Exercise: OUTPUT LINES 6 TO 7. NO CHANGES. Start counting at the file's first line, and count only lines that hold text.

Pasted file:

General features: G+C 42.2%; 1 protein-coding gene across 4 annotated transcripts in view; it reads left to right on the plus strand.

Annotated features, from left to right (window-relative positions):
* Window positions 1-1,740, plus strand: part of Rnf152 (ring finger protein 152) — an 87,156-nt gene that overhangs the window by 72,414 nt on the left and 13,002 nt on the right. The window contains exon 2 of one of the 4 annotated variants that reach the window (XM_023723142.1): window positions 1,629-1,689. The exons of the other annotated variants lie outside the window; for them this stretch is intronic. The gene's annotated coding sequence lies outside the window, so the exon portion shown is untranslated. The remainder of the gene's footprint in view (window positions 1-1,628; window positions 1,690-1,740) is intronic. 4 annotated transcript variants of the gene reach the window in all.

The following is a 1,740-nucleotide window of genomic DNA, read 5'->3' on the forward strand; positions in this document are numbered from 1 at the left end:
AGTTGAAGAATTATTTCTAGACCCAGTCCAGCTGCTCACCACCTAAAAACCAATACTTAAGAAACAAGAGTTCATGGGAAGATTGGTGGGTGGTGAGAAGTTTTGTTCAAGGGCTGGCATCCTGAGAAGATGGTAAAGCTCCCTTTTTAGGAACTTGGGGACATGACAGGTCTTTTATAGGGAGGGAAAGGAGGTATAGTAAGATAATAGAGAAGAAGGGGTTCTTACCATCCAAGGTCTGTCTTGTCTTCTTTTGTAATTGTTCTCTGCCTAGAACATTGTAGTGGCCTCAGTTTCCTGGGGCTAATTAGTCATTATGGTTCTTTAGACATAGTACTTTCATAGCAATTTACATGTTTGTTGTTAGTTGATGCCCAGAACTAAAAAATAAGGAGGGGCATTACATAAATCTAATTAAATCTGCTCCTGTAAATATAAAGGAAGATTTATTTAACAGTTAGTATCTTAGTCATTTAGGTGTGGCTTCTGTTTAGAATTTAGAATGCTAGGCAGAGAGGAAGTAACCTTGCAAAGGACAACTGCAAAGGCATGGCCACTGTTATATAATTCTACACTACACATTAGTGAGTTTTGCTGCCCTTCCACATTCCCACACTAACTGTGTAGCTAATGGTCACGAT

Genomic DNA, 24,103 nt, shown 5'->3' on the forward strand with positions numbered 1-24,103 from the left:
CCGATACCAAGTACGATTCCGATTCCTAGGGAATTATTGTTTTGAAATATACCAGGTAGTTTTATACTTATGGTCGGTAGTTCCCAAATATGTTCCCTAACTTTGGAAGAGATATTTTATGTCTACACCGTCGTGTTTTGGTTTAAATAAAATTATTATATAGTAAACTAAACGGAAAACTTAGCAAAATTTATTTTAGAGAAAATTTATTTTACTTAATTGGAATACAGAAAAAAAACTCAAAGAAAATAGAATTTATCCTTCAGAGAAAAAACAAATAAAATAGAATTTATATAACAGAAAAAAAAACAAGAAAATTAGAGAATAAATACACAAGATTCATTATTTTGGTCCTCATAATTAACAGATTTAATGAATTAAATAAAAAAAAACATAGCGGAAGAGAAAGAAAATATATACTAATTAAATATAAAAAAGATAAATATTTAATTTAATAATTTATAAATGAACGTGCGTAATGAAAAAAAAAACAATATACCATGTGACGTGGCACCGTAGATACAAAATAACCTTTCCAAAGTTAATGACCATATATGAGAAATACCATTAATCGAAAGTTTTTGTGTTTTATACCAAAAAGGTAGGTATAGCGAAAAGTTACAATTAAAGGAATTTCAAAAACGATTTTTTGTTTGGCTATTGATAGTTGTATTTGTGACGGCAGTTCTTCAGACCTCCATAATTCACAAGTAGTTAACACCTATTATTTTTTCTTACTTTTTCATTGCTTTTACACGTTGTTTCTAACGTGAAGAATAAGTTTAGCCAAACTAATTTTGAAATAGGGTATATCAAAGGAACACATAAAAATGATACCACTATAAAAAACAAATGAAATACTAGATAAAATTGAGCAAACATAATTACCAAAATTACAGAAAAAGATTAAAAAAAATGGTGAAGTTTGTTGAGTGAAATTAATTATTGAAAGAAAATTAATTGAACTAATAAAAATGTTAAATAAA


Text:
Genomic DNA, 24,103 nt, shown 5'->3' on the forward strand with positions numbered 1-24,103 from the left:
CCGATACCAAGTACGATTCCGATTCCTAGGGAATTATTGTTTTGAAATATACCAGGTAGTTTTATACTTATGGTCGGTAGTTCCCAAATATGTTCCCTAACTTTGGAAGAGATATTTTATGTCTACACCGTCGTGTTTTGGTTTAAATAAAATTATTATATAGTAAACTAAACGGAAAACTTAGCAAAATTTATTTTAGAGAAAATTTATTTTACTTAATTGGAATACAGAAAAAAAACTCAAAGAAAATAGAATTTATCCTTCAGAGAAAAAACAAATAAAATAGAATTTATATAACAGAAAAAAAAACAAGAAAATTAGAGAATAAATACACAAGATTCATTATTTTGGTCCTCATAATTAACAGATTTAATGAATTAAATAAAAAAAAACATAGCGGAAGAGAAAGAAAATATATACTAATTAAATATAAAAAAGATAAATATTTAATTTAATAATTTATAAATGAACGTGCGTAATGAAAAAAAAAACAATATACCATGTGACGTGGCACCGTAGATACAAAATAACCTTTCCAAAGTTAATGACCATATATGAGAAATACCATTAATCGAAAGTTTTTGTGTTTTATACCAAAAAGGTAGGTATAGCGAAAAGTTACAATTAAAGGAATTTCAAAAACGATTTTTTGTTTGGCTATTGATAGTTGTATTTGTGACGGCAGTTCTTCAGACCTCCATAATTCACAAGTAGTTAACACCTATTATTTTTTCTTACTTTTTCATTGCTTTTACACGTTGTTTCTAACGTGAAGAATAAGTTTAGCCAAACTAATTTTGAAATAGGGTATATCAAAGGAACACATAAAAATGATACCACTATAAAAAACAAATGAAATACTAGATAAAATTGAGCAAACATAATTACCAAAATTACAGAAAAAGATTAAAAAAAATGGTGAAGTTTGTTGAGTGAAATTAATTATTGAAAGAAAATTAATTGAACTAATAAAAATGTTAAATAAA